Earlier this summer, two government agencies considered proposals that would lead to more government involvement in the media. The Federal Communications Commission looked into "net neutrality" proposals while the Federal Trade Commission (FTC) put forth a list of potential policy recommendations to support the "reinvention" of journalism.

This "reinvention" includes ideas like creating a journalism equivalent of AmeriCorps, giving tax credits to news organizations, handing out "news vouchers" to citizens, increasing funding for public radio and television and increasing postal subsidies for newspapers. This would be paid for in part by a new tax on electronics.

But some say this amounts to a journalism "bailout" and has the potential to control speech and slant news.

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The Franklin Center for Government and Public Integrity, a national non-profit journalism organization, has launched a petition to stop government involvement in the media business.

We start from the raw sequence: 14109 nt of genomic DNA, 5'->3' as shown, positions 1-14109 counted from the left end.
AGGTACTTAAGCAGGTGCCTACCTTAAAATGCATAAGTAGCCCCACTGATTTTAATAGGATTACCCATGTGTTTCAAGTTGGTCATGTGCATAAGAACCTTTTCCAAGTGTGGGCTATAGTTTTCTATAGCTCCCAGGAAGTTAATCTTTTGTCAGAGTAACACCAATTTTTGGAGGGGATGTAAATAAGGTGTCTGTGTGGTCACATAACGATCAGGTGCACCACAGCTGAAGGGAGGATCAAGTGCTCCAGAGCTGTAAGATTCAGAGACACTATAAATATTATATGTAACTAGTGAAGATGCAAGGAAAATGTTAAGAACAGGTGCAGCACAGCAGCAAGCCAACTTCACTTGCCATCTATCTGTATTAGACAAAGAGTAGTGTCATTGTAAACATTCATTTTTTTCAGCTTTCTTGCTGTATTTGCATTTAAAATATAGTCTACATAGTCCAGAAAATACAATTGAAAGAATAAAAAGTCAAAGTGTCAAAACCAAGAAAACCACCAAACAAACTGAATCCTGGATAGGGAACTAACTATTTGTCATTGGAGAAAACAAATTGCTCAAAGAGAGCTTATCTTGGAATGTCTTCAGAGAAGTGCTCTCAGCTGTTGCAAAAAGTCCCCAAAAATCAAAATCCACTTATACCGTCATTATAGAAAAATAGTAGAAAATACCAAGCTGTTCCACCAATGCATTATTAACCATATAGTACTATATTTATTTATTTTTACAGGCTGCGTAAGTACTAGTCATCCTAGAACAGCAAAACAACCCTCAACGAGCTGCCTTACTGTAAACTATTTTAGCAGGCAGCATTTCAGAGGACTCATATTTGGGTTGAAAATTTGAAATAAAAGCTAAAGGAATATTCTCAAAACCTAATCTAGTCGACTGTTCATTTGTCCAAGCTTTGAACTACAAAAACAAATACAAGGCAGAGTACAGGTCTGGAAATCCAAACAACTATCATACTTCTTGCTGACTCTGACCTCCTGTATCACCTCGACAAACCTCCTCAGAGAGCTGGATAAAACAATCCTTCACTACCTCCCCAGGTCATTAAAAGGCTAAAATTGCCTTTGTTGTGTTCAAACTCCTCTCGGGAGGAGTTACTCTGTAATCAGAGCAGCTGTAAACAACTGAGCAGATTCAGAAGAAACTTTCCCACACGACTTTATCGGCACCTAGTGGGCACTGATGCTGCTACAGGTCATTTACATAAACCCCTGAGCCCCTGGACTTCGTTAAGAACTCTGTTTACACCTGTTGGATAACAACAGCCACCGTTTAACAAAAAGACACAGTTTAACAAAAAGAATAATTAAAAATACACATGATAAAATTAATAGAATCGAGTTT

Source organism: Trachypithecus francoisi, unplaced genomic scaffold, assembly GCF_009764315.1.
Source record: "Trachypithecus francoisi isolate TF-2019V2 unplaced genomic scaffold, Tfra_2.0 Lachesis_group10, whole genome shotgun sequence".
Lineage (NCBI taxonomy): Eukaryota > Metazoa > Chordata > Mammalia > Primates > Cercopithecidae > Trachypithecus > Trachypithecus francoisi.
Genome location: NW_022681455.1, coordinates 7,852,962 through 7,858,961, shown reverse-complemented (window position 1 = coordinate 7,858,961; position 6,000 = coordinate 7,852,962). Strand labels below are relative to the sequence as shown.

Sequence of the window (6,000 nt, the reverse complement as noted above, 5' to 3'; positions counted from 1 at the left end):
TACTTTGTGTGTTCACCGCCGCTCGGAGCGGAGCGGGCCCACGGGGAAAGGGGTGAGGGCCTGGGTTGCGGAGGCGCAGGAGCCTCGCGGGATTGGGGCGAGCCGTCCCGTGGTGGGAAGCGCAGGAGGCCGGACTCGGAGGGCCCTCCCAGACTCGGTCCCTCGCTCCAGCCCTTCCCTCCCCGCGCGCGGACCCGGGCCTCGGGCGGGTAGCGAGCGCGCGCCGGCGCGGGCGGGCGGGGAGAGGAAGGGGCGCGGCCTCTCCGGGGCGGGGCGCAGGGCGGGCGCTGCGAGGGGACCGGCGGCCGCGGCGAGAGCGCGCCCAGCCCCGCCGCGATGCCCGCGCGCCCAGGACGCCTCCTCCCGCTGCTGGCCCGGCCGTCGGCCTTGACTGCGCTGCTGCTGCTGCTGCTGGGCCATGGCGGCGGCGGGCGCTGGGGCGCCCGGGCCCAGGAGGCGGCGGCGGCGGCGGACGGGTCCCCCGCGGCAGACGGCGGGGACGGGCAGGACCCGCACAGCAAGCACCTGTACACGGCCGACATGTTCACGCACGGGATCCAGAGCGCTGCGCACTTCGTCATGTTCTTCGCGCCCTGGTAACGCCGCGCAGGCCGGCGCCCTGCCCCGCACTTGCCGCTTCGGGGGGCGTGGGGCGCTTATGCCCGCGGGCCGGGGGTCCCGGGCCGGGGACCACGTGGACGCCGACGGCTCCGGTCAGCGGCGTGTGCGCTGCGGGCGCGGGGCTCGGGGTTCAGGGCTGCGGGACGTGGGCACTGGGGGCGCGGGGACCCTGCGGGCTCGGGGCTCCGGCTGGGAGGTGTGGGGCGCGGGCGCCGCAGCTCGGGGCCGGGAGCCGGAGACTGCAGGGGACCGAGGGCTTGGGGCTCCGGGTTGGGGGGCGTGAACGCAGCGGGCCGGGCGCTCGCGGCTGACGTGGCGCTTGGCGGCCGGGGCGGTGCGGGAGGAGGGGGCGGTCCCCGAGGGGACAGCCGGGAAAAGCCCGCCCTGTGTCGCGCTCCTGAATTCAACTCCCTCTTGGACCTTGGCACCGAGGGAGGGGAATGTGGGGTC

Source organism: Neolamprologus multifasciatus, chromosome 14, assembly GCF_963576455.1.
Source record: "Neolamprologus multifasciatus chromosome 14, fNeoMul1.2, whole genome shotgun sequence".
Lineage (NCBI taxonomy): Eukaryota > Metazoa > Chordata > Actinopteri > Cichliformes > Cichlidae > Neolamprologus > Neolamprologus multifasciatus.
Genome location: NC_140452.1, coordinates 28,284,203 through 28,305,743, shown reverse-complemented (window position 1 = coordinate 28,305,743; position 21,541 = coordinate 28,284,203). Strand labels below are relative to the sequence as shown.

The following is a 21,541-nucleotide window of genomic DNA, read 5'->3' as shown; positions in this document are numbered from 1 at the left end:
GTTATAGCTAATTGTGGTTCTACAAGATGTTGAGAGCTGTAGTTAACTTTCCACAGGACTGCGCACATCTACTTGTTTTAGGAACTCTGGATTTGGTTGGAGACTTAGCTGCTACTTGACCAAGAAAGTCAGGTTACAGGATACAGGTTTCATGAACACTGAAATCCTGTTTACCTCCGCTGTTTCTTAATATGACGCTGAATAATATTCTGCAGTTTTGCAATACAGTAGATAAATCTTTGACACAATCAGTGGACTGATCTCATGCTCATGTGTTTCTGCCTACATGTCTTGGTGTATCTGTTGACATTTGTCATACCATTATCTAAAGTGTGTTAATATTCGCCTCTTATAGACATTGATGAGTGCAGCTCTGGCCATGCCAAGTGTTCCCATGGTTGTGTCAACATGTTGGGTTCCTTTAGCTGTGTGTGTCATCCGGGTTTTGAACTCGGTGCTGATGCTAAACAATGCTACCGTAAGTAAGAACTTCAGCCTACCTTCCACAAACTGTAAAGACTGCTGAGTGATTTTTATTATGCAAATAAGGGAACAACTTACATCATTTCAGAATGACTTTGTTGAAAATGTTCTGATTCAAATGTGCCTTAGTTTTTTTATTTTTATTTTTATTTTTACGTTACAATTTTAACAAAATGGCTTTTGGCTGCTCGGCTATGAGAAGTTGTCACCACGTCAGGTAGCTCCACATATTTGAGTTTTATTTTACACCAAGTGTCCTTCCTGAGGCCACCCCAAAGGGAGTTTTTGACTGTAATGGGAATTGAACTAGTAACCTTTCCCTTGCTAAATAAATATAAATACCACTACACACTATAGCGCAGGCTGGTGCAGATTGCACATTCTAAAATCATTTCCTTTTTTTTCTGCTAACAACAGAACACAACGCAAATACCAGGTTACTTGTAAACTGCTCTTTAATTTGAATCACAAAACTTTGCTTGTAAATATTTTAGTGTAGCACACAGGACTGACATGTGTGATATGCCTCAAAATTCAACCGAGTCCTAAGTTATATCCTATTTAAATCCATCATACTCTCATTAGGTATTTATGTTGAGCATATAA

The group says on their website that if the government controls the media, "No longer will journalists be able to report credibly on stories that matter to the people but only on what matters to the elected officials. Journalists will ignore scandal and corruption for fear of losing government funds. They will become political flacks and write to appease the government instead of investigating it."

To sign the petition, visit www.StopGovernmentMedia.com.


See also:

New Bill Seeks to Rein in FCC Regulatory Authority

Critics Say Google Wants Internet Access - Just Not the Bill for It

Analysis: Will (and Can) the FCC Regulate the Internet?



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Ted Nelson is a retired Michigan State Police officer who trained police departments throughout the state on civil asset forfeiture. He believes the practice has been misused and needs to change.

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